Remember, this video alone is certainly not enough to secure a conviction in the death of Scott. As Charlotte-Mecklenburg Police Chief Kerr Putney noted at Friday’s news conference, video evidence does not establish probable cause.

And while we wait for official police footage of Scott’s killing to be released, it’s not surprising that the first video came from the cellphone of Scott’s wife. We’ve seen it before. Because at the sight of police, people take out their mobile devices and begin to document, fearing the worst that could happen. What does that tell you about the current state of community-police relations in this country?

All Day Podcast: 9/20/16

Senior writer Mike Wise joins to discuss his story on Joe Paterno’s legacy

3:24 PMIn the wake of the police shooting of Keith Lamont Scott in Charlotte, North Carolina, on Tuesday — and the way the city erupted as a result — Charlotte Mayor Jennifer Roberts called for video footage of the killing to be released. “I do believe the video should be released,” Roberts said at a news conference Friday morning. “The question is on the timing.”

That time came later Friday, when NBC News released an exclusive video of Scott’s final moments. Unlike the footage released earlier this week in the case of the police shooting of 40-year-old Terence Crutcher in Tulsa, Oklahoma, this one did not come from a Dashcam or police helicopter.

The video was taken by Scott’s wife, Rakeiya Scott, on her cellphone, as she watched her husband be killed.

WARNING: This video contains graphic content and may be upsetting to some viewers.

[protected-iframe id=”570ea2ba5e259f0ca2702a8e3e7d098e-84028368-104124100″ info=”http://www.nbcnews.com/widget/video-embed/771901507743″ ]

Rakeiya Scott’s video does not show an actual view of Scott being killed. In it, however, you can hear her both pleading to her husband to comply with law enforcement and begging the police not to harm him. “He has a T.B.I.,” she says, an abbreviation for “traumatic brain injury.” Then, you hear four gunshots ring and her angrily scream, “Did you shoot him! Did you shoot him! Did you shoot him! He better not be f—— dead! He better not be f—— dead! … He better be alive!”

Remember, this video alone is certainly not enough to secure a conviction in the death of Scott. As Charlotte-Mecklenburg Police Chief Kerr Putney noted at Friday’s news conference, video evidence does not establish probable cause.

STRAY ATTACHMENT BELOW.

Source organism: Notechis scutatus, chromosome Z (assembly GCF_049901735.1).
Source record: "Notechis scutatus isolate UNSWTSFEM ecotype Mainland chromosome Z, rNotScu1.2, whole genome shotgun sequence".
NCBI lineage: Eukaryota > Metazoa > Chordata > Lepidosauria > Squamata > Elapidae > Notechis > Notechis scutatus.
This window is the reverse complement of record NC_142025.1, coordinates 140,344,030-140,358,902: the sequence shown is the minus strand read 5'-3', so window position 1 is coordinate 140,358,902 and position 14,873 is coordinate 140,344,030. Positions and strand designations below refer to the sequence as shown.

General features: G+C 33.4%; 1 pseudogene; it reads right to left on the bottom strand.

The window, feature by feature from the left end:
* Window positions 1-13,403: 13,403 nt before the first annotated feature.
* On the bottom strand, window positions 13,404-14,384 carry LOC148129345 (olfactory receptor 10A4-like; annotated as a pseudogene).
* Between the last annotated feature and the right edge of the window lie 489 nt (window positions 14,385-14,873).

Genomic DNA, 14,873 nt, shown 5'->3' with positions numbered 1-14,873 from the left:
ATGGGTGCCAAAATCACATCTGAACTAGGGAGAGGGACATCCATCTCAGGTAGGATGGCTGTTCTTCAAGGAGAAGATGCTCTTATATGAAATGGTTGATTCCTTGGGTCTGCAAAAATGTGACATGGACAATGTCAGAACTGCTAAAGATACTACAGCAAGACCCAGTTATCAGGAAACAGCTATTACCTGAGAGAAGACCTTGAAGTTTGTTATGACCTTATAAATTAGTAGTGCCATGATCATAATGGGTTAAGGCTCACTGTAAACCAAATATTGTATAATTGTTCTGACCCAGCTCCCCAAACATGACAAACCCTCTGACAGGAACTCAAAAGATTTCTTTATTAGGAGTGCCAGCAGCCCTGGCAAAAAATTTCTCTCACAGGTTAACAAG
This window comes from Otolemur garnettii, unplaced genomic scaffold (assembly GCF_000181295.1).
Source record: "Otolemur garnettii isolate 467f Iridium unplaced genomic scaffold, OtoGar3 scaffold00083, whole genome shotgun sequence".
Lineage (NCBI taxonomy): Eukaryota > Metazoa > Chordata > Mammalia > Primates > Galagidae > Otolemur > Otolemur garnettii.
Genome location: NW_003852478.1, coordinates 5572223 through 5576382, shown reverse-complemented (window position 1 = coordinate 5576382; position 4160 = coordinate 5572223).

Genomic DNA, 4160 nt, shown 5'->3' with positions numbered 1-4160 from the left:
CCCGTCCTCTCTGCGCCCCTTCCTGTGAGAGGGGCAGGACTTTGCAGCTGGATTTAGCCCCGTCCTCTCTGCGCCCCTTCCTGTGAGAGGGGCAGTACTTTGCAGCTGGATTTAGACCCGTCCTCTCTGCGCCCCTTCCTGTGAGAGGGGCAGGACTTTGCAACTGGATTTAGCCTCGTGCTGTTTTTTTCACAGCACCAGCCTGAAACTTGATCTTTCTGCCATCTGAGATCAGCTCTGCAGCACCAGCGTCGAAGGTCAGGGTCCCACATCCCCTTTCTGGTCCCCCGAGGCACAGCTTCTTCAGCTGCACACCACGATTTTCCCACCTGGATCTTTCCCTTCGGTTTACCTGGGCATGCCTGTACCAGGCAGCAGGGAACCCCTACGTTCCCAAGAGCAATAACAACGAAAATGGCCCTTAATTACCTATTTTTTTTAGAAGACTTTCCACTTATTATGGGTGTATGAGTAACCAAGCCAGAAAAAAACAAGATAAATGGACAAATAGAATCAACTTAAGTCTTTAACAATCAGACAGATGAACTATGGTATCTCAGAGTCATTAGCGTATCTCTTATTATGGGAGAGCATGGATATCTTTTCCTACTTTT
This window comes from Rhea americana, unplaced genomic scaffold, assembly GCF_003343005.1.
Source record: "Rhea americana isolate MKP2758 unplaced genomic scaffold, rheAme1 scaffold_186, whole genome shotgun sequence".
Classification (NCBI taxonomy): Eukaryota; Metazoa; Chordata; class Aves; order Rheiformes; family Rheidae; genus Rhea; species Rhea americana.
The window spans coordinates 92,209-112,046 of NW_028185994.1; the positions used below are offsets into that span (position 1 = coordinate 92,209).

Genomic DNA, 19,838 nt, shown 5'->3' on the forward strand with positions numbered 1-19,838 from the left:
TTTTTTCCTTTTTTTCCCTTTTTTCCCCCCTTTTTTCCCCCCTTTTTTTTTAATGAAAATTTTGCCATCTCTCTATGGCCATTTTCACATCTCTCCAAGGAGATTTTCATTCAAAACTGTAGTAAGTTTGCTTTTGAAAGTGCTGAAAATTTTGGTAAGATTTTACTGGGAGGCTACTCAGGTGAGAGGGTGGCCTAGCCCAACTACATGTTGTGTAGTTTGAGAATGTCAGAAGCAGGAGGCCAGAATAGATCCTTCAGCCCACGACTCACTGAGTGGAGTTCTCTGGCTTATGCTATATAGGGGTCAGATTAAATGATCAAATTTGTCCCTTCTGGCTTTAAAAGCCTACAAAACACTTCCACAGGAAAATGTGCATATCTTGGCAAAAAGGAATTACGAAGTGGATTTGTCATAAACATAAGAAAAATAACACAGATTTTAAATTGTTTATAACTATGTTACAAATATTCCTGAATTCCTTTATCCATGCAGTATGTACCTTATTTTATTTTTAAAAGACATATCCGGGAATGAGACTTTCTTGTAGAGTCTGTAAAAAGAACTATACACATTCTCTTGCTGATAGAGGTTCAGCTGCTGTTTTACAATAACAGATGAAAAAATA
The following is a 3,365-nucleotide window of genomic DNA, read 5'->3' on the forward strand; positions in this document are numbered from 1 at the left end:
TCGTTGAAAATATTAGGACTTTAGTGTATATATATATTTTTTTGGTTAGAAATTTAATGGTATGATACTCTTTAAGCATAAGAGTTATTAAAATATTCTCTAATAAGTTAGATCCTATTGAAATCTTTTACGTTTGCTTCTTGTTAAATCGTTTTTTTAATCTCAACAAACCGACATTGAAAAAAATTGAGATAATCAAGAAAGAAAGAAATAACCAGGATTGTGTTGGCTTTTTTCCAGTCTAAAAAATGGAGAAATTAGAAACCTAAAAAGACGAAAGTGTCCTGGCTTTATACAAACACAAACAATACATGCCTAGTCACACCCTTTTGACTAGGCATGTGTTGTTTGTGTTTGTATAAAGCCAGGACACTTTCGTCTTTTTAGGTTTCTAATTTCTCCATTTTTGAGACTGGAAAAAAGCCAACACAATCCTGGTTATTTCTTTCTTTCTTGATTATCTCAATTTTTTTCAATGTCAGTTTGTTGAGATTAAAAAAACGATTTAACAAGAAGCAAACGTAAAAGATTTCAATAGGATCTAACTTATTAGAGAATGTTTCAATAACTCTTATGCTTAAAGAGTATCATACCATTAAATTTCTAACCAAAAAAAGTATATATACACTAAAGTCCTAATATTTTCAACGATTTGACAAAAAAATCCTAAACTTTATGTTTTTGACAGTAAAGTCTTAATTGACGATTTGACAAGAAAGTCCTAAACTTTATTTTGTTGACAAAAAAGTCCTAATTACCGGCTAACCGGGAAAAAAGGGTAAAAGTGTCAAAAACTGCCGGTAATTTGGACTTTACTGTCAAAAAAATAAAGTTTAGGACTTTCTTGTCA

And while we wait for official police footage of Scott’s killing to be released, it’s not surprising that the first video came from the cellphone of Scott’s wife. We’ve seen it before. Because at the sight of police, people take out their mobile devices and begin to document, fearing the worst that could happen. What does that tell you about the current state of community-police relations in this country?

Daily Dose: 9/20/16

Will black millennials be voting for Hillary Clinton?

3:24 PMIn the wake of the police shooting of Keith Lamont Scott in Charlotte, North Carolina, on Tuesday — and the way the city erupted as a result — Charlotte Mayor Jennifer Roberts called for video footage of the killing to be released. “I do believe the video should be released,” Roberts said at a news conference Friday morning. “The question is on the timing.”

That time came later Friday, when NBC News released an exclusive video of Scott’s final moments. Unlike the footage released earlier this week in the case of the police shooting of 40-year-old Terence Crutcher in Tulsa, Oklahoma, this one did not come from a Dashcam or police helicopter.

The video was taken by Scott’s wife, Rakeiya Scott, on her cellphone, as she watched her husband be killed.

WARNING: This video contains graphic content and may be upsetting to some viewers.

[protected-iframe id=”570ea2ba5e259f0ca2702a8e3e7d098e-84028368-104124100″ info=”http://www.nbcnews.com/widget/video-embed/771901507743″ ]

Rakeiya Scott’s video does not show an actual view of Scott being killed. In it, however, you can hear her both pleading to her husband to comply with law enforcement and begging the police not to harm him. “He has a T.B.I.,” she says, an abbreviation for “traumatic brain injury.” Then, you hear four gunshots ring and her angrily scream, “Did you shoot him! Did you shoot him! Did you shoot him! He better not be f—— dead! He better not be f—— dead! … He better be alive!”

Remember, this video alone is certainly not enough to secure a conviction in the death of Scott. As Charlotte-Mecklenburg Police Chief Kerr Putney noted at Friday’s news conference, video evidence does not establish probable cause.

And while we wait for official police footage of Scott’s killing to be released, it’s not surprising that the first video came from the cellphone of Scott’s wife. We’ve seen it before. Because at the sight of police, people take out their mobile devices and begin to document, fearing the worst that could happen. What does that tell you about the current state of community-police relations in this country?